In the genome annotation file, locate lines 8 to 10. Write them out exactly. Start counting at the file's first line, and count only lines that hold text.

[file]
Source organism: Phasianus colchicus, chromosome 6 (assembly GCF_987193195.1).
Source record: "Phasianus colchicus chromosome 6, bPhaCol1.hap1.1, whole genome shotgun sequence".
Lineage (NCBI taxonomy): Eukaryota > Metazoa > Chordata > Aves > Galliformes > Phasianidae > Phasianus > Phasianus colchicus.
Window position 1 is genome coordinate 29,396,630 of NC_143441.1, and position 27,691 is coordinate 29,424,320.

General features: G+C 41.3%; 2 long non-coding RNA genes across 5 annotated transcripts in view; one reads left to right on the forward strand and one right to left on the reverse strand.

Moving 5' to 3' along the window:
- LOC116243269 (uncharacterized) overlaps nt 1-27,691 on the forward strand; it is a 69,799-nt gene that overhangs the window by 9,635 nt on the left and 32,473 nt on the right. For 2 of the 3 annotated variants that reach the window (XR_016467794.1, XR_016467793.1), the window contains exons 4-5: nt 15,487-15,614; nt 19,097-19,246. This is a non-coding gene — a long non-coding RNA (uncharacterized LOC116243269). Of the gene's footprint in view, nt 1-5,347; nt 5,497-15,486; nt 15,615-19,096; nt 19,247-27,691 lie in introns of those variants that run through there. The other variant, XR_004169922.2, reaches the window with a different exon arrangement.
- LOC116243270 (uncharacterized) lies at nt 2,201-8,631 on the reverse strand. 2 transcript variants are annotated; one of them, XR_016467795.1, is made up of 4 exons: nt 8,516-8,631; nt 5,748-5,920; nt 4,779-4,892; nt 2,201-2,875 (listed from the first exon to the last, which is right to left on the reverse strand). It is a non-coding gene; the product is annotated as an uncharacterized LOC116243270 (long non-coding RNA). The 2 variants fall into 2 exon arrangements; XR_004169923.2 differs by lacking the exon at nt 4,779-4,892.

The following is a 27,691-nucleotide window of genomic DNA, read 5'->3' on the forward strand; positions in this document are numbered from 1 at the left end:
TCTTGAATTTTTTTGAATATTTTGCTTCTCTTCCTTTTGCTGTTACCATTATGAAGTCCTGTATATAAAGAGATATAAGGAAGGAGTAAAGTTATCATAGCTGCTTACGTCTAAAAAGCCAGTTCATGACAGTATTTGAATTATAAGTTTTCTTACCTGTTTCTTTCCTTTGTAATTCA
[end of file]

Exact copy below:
- LOC116243270 (uncharacterized) lies at nt 2,201-8,631 on the reverse strand. 2 transcript variants are annotated; one of them, XR_016467795.1, is made up of 4 exons: nt 8,516-8,631; nt 5,748-5,920; nt 4,779-4,892; nt 2,201-2,875 (listed from the first exon to the last, which is right to left on the reverse strand). It is a non-coding gene; the product is annotated as an uncharacterized LOC116243270 (long non-coding RNA). The 2 variants fall into 2 exon arrangements; XR_004169923.2 differs by lacking the exon at nt 4,779-4,892.

The following is a 27,691-nucleotide window of genomic DNA, read 5'->3' on the forward strand; positions in this document are numbered from 1 at the left end:
TCTTGAATTTTTTTGAATATTTTGCTTCTCTTCCTTTTGCTGTTACCATTATGAAGTCCTGTATATAAAGAGATATAAGGAAGGAGTAAAGTTATCATAGCTGCTTACGTCTAAAAAGCCAGTTCATGACAGTATTTGAATTATAAGTTTTCTTACCTGTTTCTTTCCTTTGTAATTCA